Felis ISSN 2398-2950

Skin: atopic dermatitis

Synonym(s): Atopic disease, atopy

Contributor(s): Rosanna Marsella, Ian Mason, David Scarff, David Godfrey

Introduction

  • Cause: skin disease due to an allergic reaction to environmental allergens.
  • Signs: variable including symmetrical alopecia, miliary dermatitis, eosinophilic plaques and pruritus of head and neck.
  • Diagnosis: elimination of other causes of pruritus; history and clinical signs. Allergy testing is used to identify individual offending allergens.
  • Prognosis: control likely but life-long treatment required.

Pathogenesis

Predisposing factors

General

  • Familial history of atopy is assumed from the condition in other species but this will rarely be helpful in clinically assessing a feline patient.

Pathophysiology

  • Feline atopy is caused by an exaggerated or inappropriate immune response of the affected cat to environmental allergens.
  • The pathogenesis of this inappropriate response is unknown, although it is believed that a reaginic antibody (IgE and probably IgG) is present in the skin.
  • The reaginic antibody is assumed to cause an immediate reaction to the intradermal injection of antigens.
  • The precise immunology and pathogenesis remain obscure. Feline IgE has been ideintified and cloned but whether it is important in all cases that are currently considered to have feline atopic dermatitis is not clear. For example, many of these cases will be negative on both intradermal and serological allergy testing (which should be detecting allergen-specific IgE) and significant numbers that do have positive results on these tests fail to have a good response to allergen specific immunotherapy Allergy-specific immunotherapy based on them.

Diagnosis

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Treatment

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Outcomes

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Further Reading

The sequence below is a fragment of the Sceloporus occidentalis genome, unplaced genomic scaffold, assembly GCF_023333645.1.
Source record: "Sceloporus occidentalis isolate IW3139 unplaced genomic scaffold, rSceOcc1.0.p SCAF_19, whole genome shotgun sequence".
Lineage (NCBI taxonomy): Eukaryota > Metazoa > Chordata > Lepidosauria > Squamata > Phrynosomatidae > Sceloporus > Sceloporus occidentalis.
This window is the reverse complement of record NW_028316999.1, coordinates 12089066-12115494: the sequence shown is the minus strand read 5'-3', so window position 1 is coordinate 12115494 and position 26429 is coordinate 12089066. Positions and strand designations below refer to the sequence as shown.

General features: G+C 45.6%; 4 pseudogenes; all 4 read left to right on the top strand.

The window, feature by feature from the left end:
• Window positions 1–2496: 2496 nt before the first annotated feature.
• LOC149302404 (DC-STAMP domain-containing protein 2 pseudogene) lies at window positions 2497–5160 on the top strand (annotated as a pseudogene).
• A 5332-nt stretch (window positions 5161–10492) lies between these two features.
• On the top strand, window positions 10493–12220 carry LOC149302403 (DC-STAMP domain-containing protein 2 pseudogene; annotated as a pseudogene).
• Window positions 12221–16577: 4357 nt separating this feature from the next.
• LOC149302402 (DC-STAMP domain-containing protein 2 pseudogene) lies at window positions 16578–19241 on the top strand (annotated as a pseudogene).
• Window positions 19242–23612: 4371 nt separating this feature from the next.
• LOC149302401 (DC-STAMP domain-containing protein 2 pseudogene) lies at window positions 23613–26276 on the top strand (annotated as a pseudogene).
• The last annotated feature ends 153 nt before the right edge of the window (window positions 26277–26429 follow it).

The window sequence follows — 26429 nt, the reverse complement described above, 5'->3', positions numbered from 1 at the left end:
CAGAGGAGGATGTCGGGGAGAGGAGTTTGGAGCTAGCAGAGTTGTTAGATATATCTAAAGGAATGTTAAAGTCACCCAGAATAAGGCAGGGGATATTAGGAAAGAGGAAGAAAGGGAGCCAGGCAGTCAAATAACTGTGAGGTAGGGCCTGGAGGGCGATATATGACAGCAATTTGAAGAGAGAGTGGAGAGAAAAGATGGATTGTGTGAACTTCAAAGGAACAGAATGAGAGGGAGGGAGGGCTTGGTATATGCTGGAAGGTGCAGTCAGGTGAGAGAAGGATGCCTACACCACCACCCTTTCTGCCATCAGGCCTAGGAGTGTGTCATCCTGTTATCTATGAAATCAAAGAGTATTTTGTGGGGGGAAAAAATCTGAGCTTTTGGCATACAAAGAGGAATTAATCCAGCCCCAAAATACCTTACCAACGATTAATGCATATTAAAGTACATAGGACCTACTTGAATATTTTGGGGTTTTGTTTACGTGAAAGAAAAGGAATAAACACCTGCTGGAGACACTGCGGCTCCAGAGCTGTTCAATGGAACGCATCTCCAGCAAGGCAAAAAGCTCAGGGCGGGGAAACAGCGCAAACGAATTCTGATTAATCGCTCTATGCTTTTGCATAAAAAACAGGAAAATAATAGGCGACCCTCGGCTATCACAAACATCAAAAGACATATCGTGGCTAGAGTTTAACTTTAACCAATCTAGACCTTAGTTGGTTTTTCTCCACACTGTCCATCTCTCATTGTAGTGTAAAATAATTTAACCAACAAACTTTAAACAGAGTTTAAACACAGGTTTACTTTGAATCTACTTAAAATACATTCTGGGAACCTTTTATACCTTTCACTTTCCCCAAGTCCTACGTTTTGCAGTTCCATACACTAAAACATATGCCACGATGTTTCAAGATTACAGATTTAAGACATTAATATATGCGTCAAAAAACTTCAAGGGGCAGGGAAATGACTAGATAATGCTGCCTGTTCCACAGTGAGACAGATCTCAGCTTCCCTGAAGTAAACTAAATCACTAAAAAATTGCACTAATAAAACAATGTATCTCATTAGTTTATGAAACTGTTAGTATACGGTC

Publications

Refereed papers

  • Recent references from PubMed and VetMedResource.
  • Ravens P A, Xu B J & Vogelnest L J (2014) Feline atopic dermatitis: a retrospective study of 45 cases (2001-2012). Vet Dermatol 25 (2), 95-102 PubMed.
  • Schmidt V, Buckley L M, McEwan N A et al (2012) Efficacy of a 0.0584% hydrocortisone aceponate spray in presumed feline allergic dermatitis: an open label pilot study. Vet Dermatol 23 (1), 11-6 PubMed.
  • Wildermuth B E, Griffin C E & Rosenkrantz W S (2012) Response of feline esoinophilic plaques and lip ulcers to amoxicillin trihydrate-clavulanate potassium therapy: a randomized, double-blind placebo-controlled prosoective study. Vet Dermatol 23 (2), 110-8 PubMed.
  • Yu H W & Vogelnest L J (2012) Feline superficial pyoderma: a retrospective study of 52 cases (2001-2011). Vet Dermatol 23 (5), 448-e86 PubMed.
  • Favrot C, Steffan J, Seewald W et al (2011) Establishment of diagnostic criteria for feline nonflea-induced hypersensitivity dermatitis. Vet Dermatol 23 (1), 45-50 PubMed.
  • Wisselink M A & Willemse T (2009) The efficacy of cyclosporine A in cats with presumed atopic dermatitis: A double blind, randomised prednisolone-controlled study. Vet J 180 (1), 55-59 PubMed.
  • Last R D, Suzuki, Y, Manning T et al (2004) A case of fatal systemic toxoplasmosis in a cat being treated with cyclosporin A for feline atopy. Vet Dermatol 15 (3), 194-198 PubMed.
  • Moriello K A (2001) Feline atopy in three littermates. Vet Dermatol 12 (3), 177-181 PubMed.
  • Gilbert S & Halliwell R E (1998) Feline immunoglobin E - induction of antigen-specific antibody in normal cats and  levels in spontaneously allergic cats. Vet Immunol Immunopathol 63 (3), 235-252 PubMed.
  • Roosje P J, Whitaker-Menezes D, Goldschmidt M H et al (1997) Feline atopic dermatitis - a model for Langerhans cell participation in disease pathogenesis. Am J Pathol 151 (4), 927-932 PubMed.
  • Scott D W & Miller W H Jr. (1993) Medical management of allergic pruritus in the cat, with emphasis on feline atopy. J S Afr Vet Assoc 64 (2), 103-108 PubMed.

Other sources of information

  • Miller W H, Griffin C E & Campbell K L (2013) Feline Atopic Dermatitis. In: Muller & Kirk's Small Animal Dermatology 7th edn. Elsevier, Mosby, Missouri. pp 388-392.
  • Trimmer A M & Newton H M (2010) Rush and Conventional Immunotherapy. In:Consultations in Feline Internal Medicine volume 6. St Louis: Saunders, Elsevier, pp 358-367.
  • Foster A P & Roosje P J (2006) Update on Feline immunoglobulin E (IgE) and diagnostic recommendations for atopy. In: Consultations in Feline Internal Medicine volume 5. Edited by J R August. Elsevier Saunders, Missouri, pp 229-238.
  • Fadok V A (1995) Three feline dermatologic syndromes and their relationship to allergy. Proceedings of 1995 North American Conference Orlando, Florida Jan 14-18.


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